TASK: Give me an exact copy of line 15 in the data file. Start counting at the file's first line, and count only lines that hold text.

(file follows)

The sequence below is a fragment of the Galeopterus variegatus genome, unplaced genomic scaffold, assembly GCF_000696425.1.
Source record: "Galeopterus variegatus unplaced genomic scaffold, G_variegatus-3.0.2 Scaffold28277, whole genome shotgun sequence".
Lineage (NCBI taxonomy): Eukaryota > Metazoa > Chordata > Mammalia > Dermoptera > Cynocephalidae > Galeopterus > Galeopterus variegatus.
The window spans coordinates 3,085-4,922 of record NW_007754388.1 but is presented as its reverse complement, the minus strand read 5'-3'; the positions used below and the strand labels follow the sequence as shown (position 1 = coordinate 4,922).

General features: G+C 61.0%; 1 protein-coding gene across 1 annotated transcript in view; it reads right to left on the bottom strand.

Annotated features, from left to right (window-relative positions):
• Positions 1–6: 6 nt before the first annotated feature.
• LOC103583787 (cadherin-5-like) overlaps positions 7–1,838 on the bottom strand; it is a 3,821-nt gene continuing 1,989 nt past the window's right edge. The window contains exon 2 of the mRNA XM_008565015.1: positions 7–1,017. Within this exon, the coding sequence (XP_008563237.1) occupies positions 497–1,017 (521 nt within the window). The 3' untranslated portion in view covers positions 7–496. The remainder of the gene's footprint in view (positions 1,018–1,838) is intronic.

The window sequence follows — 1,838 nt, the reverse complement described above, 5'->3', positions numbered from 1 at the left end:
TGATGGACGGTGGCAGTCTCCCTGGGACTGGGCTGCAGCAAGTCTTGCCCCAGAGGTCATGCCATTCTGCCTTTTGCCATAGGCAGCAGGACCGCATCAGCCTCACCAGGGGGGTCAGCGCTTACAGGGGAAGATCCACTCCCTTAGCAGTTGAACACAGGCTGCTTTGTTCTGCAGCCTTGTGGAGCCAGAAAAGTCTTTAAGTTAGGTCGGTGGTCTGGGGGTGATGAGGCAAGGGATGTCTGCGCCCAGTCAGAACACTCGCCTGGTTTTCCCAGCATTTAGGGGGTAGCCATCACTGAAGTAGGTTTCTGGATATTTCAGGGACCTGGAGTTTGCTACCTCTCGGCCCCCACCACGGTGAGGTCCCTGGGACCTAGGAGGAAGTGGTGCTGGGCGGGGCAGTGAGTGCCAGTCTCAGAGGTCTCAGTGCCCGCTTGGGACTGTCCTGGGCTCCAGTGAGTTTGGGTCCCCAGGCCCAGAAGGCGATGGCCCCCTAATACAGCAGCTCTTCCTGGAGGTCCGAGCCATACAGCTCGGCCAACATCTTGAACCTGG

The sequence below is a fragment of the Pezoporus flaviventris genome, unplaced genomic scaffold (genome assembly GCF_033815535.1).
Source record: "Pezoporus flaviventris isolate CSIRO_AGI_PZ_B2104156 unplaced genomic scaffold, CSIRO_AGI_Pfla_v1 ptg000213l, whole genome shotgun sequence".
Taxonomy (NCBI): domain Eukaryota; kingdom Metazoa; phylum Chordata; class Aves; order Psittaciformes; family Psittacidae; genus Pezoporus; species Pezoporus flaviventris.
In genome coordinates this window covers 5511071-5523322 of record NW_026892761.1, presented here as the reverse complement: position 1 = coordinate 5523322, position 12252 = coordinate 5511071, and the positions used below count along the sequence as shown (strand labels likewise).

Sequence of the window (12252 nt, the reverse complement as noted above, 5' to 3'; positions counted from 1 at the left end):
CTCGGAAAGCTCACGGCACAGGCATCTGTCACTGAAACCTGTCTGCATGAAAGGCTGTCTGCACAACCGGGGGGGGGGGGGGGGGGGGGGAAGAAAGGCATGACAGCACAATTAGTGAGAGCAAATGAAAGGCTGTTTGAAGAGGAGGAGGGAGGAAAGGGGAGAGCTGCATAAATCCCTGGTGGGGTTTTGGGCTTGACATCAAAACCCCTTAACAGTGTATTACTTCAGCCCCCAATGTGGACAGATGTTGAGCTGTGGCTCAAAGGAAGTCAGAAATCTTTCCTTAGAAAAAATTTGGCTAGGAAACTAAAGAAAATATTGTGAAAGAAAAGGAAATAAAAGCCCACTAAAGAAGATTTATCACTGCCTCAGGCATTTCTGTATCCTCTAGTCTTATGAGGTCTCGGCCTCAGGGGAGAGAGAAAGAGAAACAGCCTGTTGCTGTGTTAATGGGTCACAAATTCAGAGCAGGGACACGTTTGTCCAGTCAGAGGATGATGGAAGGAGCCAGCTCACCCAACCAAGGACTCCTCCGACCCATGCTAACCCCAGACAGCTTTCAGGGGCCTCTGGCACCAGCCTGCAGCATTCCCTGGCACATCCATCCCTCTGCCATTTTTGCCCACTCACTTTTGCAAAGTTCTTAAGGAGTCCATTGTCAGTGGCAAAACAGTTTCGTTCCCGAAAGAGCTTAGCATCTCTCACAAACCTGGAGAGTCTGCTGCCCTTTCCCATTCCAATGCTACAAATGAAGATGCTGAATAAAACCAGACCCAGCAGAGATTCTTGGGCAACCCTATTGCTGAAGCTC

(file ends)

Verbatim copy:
Sequence of the window (12252 nt, the reverse complement as noted above, 5' to 3'; positions counted from 1 at the left end):